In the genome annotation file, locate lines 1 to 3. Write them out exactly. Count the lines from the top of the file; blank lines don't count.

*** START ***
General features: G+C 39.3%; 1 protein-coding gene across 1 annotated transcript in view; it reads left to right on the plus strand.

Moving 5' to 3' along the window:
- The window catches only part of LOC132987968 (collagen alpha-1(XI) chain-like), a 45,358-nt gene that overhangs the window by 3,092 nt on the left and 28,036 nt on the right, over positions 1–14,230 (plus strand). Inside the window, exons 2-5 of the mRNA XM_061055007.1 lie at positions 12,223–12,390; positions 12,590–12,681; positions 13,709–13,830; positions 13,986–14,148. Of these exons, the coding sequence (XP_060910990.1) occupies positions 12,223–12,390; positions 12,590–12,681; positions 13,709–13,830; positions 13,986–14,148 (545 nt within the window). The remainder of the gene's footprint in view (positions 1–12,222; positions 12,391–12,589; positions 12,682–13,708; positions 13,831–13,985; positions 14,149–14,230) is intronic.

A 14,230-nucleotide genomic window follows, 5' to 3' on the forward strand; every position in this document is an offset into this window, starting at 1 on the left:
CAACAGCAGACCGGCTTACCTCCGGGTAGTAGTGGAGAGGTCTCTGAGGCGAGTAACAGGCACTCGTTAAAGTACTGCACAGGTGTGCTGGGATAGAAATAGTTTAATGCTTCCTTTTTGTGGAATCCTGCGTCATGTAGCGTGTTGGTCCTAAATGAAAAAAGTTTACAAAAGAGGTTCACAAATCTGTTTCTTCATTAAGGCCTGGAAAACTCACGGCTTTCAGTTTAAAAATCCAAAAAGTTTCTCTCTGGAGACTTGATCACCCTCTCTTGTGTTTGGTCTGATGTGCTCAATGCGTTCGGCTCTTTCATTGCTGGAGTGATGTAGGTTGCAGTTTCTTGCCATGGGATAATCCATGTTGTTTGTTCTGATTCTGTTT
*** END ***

General features: G+C 39.3%; 1 protein-coding gene across 1 annotated transcript in view; it reads left to right on the plus strand.

Moving 5' to 3' along the window:
- The window catches only part of LOC132987968 (collagen alpha-1(XI) chain-like), a 45,358-nt gene that overhangs the window by 3,092 nt on the left and 28,036 nt on the right, over positions 1–14,230 (plus strand). Inside the window, exons 2-5 of the mRNA XM_061055007.1 lie at positions 12,223–12,390; positions 12,590–12,681; positions 13,709–13,830; positions 13,986–14,148. Of these exons, the coding sequence (XP_060910990.1) occupies positions 12,223–12,390; positions 12,590–12,681; positions 13,709–13,830; positions 13,986–14,148 (545 nt within the window). The remainder of the gene's footprint in view (positions 1–12,222; positions 12,391–12,589; positions 12,682–13,708; positions 13,831–13,985; positions 14,149–14,230) is intronic.